Viking boys roll over Greenwave
South Tahoe doubles up on defending 3A champs
Nevada News Group
FALLON — Longtime prep basketball coach Tom Maurer was happy to roam courtside Wednesday after an absence from pacing the sidelines.
The first-year coach of the South Lake Tahoe boys’ team had the Vikings ready to play Tuesday night and they earned a solid win over the defending 3A champs, defeating Fallon 50-25 at the Elmo Dericco Gym.
The Vikings took what they learned in their season-opening 60-47 loss to Union Mine (El Dorado) the night before and parlayed it into a convincing win.
Compared to SLT teams in the past, Maurer’s squad displayed quickness and aggressiveness against the Wave, which won 3A state titles in 2019 and 2020. Teams did not play during the 2020-21 season because of the coronavirus pandemic.
“The kids are absolutely fun to coach,” Maurer said, adding he fell in love with the community and their support.
Maurer spent most of his high-school career coaching Galena and Hug in the Northern 4A, but his respect for the 3A shows with his praise for Fallon’s Chelle Dalager and Elko’s Chris Klekas. Maurer figures Elko will be the team to beat this year because of their senior-dominated team and experience.
Both Maurer and Dalager said Elko is hungry to capture the elusive state championship. In Fallon’s two state wins, the Greenwave defeated Elko twice, both on 3-point shots in overtime.
“You have some great coaches, and the young ones are doing a heck of a job,” Maurer added.
Maurer and Dalager, though, have had a professional relationship. During Fallon’s two championship years and before, Maurer assisted Dalager when she asked for a pointer or two.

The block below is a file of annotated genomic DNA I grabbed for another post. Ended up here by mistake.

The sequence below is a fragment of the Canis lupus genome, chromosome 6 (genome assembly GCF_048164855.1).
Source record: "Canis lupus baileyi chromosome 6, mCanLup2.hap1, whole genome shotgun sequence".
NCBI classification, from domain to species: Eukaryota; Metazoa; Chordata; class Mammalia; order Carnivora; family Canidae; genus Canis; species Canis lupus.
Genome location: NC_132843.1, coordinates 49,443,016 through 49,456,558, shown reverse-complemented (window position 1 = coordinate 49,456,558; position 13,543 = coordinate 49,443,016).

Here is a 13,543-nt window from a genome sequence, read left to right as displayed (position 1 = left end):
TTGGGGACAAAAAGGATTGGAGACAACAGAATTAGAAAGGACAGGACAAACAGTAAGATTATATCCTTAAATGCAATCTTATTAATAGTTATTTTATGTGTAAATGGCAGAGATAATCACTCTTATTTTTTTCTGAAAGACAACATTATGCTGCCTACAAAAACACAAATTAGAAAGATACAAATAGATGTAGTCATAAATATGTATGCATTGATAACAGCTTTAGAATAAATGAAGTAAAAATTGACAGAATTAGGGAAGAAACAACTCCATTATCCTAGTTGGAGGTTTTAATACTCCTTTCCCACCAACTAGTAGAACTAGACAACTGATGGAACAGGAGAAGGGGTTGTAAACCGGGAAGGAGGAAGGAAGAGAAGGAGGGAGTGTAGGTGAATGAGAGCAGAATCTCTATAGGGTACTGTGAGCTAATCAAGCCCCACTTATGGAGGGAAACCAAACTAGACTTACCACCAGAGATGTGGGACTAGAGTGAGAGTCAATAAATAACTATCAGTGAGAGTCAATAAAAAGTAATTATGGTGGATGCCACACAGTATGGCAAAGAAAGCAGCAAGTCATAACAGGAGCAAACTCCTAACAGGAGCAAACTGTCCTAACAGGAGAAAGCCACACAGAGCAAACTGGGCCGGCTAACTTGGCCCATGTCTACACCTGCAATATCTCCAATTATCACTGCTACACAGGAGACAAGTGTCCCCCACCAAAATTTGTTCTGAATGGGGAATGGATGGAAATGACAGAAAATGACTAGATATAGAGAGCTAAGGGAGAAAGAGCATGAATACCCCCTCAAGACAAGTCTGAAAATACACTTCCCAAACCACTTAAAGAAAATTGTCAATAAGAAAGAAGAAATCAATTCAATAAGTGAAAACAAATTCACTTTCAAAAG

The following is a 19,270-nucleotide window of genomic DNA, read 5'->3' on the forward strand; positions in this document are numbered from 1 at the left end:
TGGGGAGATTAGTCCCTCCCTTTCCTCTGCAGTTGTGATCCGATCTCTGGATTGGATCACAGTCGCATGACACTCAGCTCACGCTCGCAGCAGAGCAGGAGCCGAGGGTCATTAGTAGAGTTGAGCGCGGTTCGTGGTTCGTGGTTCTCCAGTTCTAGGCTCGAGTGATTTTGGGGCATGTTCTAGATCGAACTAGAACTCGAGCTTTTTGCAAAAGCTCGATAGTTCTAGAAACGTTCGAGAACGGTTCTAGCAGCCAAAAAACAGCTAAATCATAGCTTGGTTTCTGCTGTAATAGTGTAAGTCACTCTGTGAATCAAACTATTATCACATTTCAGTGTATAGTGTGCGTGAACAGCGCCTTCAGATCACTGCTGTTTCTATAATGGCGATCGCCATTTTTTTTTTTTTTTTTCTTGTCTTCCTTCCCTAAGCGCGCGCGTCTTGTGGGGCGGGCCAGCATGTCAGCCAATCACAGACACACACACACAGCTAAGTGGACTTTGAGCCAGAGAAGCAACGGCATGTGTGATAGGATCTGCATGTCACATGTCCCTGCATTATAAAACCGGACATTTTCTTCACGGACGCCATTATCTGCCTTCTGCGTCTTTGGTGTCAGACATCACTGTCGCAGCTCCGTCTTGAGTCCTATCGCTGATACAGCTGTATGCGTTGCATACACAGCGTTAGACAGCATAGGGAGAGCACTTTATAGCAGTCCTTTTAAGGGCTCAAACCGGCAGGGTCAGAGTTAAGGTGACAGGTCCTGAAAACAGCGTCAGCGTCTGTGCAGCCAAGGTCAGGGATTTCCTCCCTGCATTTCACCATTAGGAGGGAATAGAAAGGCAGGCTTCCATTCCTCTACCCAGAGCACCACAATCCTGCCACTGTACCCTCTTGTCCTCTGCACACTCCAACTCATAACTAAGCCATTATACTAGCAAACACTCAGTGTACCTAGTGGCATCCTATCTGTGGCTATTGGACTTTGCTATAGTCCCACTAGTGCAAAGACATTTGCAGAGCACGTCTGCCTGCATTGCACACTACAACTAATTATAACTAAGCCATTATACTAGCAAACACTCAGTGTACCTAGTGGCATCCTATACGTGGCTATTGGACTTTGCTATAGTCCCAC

“Coach Maurer is a super talented guy, a good guy. South Tahoe’s lucky to have him,” Dalager said.
On this night, though, Maurer lent his advice and guidance to his players. For the first 4 minutes of the first quarter, both teams attempted to size each other up. Fallon struck first on Tyler Austin’s basket from the right corner, inches from the 3-point arc. Ninety seconds later, the Vikings’ Nicholas Wagner worked the baseline for the team’s first basket.
Andrew Lehmann’s shooting quickly broke the game open. The Viking’s point guard nailed four consecutive 3-pointers to give the visitors an 11-2 lead. For the final 1:27, South Tahoe outscored Fallon to finish the quarter with a 15-3 lead.
“We have a team that’s never played together,” Dalager said. “A lack of experience makes a difference. They have a lot to learn.”
Dalager also noted Lehmann’s play, especially during the first half.
“He goes to the rim and finishes it (his shots) well,” she said of Lehmann, who led all scorers with 24 points.
The Wave tried to match South Tahoe’s physical presence under the basket, but the Vikings controlled the tempo and connected on most of their shots from the paint.
Kai Preston scored eight points on a 3-pointer, a turn-around bank shot and three free throws, while Lehmann and Wagner each added four points in a 20-8 quarter.
Fallon’s defense played better in the second half, and matched up better with the Vikings in the third quarter. Austin, though, paced the Wave with eight points, including a long, arcing shot from the right side and a dunk off a fast break. He finished the night in double figures with 12.
Fallon’s feistiness kept the Vikings in check throughout the third quarter with Preston scoring a basket and Lehmann hitting 3 of 4 free throws and a basket.
Preston added 10 points, and Wagner tallied six.
South Tahoe doubled up on Fallon in the final quarter, 8-4 with both teams slowing the tempo. Lehmann and Mark Jacosalem combined 6-6 from the free throw line, and Evan Orr added a basket while Jace Nelson and Colton Tousignant each sunk a free throw, and Brady Alves drilled a basket for Fallon.
Nelson and Kanigh Snyder each added four points, while Alves and Collin Brun each had two.
Maurer said he’s proud to coach the Vikings, a storied program that dominated the 4A in the late 1980s and 1990s under Coach Tom Orlich. South Tahoe won state titles in 1987 and 1992.
“It’s not my program, but his,” Maurer said. “He established the program … and we need to remember all the things he did for the community.”
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